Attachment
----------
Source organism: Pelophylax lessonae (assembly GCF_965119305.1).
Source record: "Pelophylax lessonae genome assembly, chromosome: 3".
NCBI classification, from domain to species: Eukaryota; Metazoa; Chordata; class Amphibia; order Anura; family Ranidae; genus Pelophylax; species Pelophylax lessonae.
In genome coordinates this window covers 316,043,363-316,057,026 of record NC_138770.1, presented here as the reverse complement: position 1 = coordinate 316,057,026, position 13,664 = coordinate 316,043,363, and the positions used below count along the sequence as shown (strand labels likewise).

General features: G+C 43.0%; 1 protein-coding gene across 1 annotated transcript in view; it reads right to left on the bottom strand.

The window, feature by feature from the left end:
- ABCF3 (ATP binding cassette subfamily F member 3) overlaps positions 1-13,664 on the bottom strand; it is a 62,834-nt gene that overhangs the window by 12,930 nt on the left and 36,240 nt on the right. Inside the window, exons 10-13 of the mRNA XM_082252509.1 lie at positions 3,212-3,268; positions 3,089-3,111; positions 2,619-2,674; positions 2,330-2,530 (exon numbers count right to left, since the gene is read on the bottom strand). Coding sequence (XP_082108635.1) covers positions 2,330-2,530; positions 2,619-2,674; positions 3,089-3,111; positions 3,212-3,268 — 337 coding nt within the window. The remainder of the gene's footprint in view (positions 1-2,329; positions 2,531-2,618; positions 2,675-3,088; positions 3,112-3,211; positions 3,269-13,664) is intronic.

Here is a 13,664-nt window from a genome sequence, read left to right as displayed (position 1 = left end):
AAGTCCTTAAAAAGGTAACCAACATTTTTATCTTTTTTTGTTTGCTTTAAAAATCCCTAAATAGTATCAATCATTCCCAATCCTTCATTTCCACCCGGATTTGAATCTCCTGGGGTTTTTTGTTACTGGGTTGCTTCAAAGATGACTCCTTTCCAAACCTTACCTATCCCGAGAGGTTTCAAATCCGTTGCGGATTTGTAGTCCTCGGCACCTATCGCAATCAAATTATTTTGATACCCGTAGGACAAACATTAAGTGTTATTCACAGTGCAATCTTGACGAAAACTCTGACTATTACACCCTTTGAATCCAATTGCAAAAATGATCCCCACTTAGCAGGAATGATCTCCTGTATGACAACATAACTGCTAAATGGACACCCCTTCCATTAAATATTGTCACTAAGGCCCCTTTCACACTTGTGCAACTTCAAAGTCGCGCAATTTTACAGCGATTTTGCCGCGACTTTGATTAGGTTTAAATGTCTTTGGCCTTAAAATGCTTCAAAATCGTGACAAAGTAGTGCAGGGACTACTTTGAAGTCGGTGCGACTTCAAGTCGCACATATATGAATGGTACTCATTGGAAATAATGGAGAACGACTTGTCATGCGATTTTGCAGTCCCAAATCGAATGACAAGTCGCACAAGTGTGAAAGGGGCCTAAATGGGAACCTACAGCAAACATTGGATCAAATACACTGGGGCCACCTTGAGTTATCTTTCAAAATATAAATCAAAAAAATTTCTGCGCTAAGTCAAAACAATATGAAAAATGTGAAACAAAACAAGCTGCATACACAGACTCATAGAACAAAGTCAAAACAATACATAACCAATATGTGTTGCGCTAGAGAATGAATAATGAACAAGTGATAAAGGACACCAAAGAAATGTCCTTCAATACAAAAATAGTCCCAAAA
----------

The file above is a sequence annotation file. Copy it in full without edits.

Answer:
Source organism: Pelophylax lessonae (assembly GCF_965119305.1).
Source record: "Pelophylax lessonae genome assembly, chromosome: 3".
NCBI classification, from domain to species: Eukaryota; Metazoa; Chordata; class Amphibia; order Anura; family Ranidae; genus Pelophylax; species Pelophylax lessonae.
In genome coordinates this window covers 316,043,363-316,057,026 of record NC_138770.1, presented here as the reverse complement: position 1 = coordinate 316,057,026, position 13,664 = coordinate 316,043,363, and the positions used below count along the sequence as shown (strand labels likewise).

General features: G+C 43.0%; 1 protein-coding gene across 1 annotated transcript in view; it reads right to left on the bottom strand.

The window, feature by feature from the left end:
- ABCF3 (ATP binding cassette subfamily F member 3) overlaps positions 1-13,664 on the bottom strand; it is a 62,834-nt gene that overhangs the window by 12,930 nt on the left and 36,240 nt on the right. Inside the window, exons 10-13 of the mRNA XM_082252509.1 lie at positions 3,212-3,268; positions 3,089-3,111; positions 2,619-2,674; positions 2,330-2,530 (exon numbers count right to left, since the gene is read on the bottom strand). Coding sequence (XP_082108635.1) covers positions 2,330-2,530; positions 2,619-2,674; positions 3,089-3,111; positions 3,212-3,268 — 337 coding nt within the window. The remainder of the gene's footprint in view (positions 1-2,329; positions 2,531-2,618; positions 2,675-3,088; positions 3,112-3,211; positions 3,269-13,664) is intronic.

Here is a 13,664-nt window from a genome sequence, read left to right as displayed (position 1 = left end):
AAGTCCTTAAAAAGGTAACCAACATTTTTATCTTTTTTTGTTTGCTTTAAAAATCCCTAAATAGTATCAATCATTCCCAATCCTTCATTTCCACCCGGATTTGAATCTCCTGGGGTTTTTTGTTACTGGGTTGCTTCAAAGATGACTCCTTTCCAAACCTTACCTATCCCGAGAGGTTTCAAATCCGTTGCGGATTTGTAGTCCTCGGCACCTATCGCAATCAAATTATTTTGATACCCGTAGGACAAACATTAAGTGTTATTCACAGTGCAATCTTGACGAAAACTCTGACTATTACACCCTTTGAATCCAATTGCAAAAATGATCCCCACTTAGCAGGAATGATCTCCTGTATGACAACATAACTGCTAAATGGACACCCCTTCCATTAAATATTGTCACTAAGGCCCCTTTCACACTTGTGCAACTTCAAAGTCGCGCAATTTTACAGCGATTTTGCCGCGACTTTGATTAGGTTTAAATGTCTTTGGCCTTAAAATGCTTCAAAATCGTGACAAAGTAGTGCAGGGACTACTTTGAAGTCGGTGCGACTTCAAGTCGCACATATATGAATGGTACTCATTGGAAATAATGGAGAACGACTTGTCATGCGATTTTGCAGTCCCAAATCGAATGACAAGTCGCACAAGTGTGAAAGGGGCCTAAATGGGAACCTACAGCAAACATTGGATCAAATACACTGGGGCCACCTTGAGTTATCTTTCAAAATATAAATCAAAAAAATTTCTGCGCTAAGTCAAAACAATATGAAAAATGTGAAACAAAACAAGCTGCATACACAGACTCATAGAACAAAGTCAAAACAATACATAACCAATATGTGTTGCGCTAGAGAATGAATAATGAACAAGTGATAAAGGACACCAAAGAAATGTCCTTCAATACAAAAATAGTCCCAAAA